Washington: When using social media to nudge people toward safe and healthy behaviour, it's critical to make sure the words match the pictures, according to a new study. After looking at social media posts, parents of young children were better able to recall safety messages such as how to put a baby safely to sleep when the images in the posts aligned with the messages in the text, the researchers found. The study appears in the Journal of Health Communication.
"Many times, scientists and safety experts aren't involved in decisions about social media for health agencies and other organizations, and we end up seeing images that have nothing to do with the safety message or, worse, images that contradict the guidance," said lead author Liz Klein, an associate professor of public health at The Ohio State University. Take the safe sleep example, for instance. The researchers found posts that advocated a bumper-free crib for baby but used an image of an infant in a crib with bumpers. They saw posts about preventing head injury with bike helmets illustrated by pictures of kids without bike helmets.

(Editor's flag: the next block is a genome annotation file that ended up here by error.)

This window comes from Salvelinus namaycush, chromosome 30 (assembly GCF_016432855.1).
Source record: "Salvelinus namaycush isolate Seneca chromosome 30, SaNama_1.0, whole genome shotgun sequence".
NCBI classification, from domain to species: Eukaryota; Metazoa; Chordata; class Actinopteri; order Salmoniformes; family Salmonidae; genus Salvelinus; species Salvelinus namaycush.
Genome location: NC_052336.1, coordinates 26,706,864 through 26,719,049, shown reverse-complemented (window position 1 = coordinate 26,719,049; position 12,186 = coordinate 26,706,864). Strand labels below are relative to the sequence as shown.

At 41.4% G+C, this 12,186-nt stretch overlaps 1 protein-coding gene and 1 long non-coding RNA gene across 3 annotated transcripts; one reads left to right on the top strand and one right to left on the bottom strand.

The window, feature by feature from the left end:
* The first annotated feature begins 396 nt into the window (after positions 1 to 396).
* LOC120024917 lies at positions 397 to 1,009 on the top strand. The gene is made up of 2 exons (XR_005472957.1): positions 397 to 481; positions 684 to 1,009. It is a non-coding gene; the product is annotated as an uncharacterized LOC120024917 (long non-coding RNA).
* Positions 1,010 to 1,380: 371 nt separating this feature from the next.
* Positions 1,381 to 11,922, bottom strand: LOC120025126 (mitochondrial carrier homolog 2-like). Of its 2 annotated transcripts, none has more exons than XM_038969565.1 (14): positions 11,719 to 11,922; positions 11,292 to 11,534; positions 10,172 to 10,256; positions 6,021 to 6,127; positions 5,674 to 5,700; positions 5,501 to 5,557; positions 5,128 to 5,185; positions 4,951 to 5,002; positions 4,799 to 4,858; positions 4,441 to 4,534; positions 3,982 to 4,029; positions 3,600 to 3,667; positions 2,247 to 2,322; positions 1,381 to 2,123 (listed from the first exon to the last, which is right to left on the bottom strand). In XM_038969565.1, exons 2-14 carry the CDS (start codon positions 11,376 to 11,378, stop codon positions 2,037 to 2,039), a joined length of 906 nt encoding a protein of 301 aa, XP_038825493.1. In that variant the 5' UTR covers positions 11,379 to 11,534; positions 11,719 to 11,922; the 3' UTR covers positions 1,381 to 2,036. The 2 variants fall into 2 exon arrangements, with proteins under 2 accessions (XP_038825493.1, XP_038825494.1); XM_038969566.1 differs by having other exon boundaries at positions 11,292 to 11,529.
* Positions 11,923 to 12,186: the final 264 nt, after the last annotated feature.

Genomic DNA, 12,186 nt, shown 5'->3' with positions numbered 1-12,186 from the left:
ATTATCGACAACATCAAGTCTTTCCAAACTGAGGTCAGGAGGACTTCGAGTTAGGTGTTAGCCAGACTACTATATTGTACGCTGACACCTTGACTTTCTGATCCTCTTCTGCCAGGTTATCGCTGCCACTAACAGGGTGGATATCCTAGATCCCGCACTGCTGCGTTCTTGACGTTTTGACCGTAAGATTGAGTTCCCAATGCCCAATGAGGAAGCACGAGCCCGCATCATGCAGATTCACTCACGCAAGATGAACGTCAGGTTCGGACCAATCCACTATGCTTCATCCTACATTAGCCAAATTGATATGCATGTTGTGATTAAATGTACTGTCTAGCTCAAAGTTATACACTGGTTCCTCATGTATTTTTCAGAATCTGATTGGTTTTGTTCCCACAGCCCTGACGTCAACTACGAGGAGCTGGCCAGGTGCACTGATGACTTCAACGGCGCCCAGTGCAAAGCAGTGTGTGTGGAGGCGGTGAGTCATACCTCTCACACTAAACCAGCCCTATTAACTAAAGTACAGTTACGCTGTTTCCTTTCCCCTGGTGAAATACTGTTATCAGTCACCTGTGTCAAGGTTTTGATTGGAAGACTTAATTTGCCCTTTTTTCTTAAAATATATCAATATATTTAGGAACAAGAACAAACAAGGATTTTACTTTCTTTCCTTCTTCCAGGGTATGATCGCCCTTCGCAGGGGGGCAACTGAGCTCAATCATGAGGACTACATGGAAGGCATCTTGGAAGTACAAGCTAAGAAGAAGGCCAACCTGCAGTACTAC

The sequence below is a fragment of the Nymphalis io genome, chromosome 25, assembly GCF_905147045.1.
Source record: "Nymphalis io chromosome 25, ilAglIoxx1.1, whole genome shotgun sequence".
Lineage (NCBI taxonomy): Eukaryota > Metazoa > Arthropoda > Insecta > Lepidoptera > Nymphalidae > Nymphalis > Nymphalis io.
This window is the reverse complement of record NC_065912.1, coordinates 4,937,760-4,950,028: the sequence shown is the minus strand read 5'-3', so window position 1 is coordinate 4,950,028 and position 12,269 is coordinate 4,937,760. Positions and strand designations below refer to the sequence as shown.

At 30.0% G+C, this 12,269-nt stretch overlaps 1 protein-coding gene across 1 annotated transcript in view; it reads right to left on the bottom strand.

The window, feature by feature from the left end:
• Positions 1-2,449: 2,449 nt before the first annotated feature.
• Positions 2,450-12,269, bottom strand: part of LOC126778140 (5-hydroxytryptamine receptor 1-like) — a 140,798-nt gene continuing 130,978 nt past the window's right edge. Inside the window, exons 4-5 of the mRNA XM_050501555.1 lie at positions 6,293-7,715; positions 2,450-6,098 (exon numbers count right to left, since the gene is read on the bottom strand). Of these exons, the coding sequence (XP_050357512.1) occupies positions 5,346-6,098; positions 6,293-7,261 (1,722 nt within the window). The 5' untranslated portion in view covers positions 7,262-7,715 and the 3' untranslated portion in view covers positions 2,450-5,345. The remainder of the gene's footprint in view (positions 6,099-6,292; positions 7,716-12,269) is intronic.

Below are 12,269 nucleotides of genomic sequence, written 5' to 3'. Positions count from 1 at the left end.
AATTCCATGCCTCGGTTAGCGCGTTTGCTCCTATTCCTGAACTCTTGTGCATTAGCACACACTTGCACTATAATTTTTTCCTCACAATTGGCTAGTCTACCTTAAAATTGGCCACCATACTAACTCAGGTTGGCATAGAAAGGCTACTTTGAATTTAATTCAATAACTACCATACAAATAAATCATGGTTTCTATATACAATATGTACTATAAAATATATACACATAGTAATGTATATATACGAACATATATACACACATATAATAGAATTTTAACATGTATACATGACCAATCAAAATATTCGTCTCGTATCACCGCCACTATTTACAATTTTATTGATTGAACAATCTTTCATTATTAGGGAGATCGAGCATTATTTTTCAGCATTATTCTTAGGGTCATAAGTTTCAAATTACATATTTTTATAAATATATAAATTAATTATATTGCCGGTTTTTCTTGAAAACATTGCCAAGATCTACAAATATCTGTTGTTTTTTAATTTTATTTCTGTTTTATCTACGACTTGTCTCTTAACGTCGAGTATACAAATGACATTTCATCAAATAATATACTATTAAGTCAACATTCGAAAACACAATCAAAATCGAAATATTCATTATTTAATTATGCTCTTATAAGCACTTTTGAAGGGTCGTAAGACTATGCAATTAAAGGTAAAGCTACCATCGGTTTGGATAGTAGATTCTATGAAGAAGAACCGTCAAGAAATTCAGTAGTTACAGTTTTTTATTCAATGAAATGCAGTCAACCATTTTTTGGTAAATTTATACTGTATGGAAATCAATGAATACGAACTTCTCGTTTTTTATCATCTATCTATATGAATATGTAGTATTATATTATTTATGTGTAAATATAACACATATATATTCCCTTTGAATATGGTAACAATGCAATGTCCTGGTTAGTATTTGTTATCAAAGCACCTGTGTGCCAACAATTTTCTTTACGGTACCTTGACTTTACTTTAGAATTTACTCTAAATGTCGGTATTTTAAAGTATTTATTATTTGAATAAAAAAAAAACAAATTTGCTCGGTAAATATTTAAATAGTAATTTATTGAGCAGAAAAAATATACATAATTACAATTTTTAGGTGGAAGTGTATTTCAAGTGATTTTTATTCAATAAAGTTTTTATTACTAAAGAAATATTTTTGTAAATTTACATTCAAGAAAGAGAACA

"In this study, we were trying to understand how much those mismatches matter — do people understand the message even if the picture isn't right? Does the picture really matter?" Klein said.
Their answers came from research using eye-tracking technology to gauge the attention young parents paid to various posts, and subsequent tests to see what they recalled about the safety messages.
When the 150 parents in the study were shown a trio of posts with matched imagery and text and three other posts with mismatched visual and written messages, they spent far longer on the matched posts — 5.3 seconds, compared to the 3.3 seconds their eyes lingered on the mismatched posts.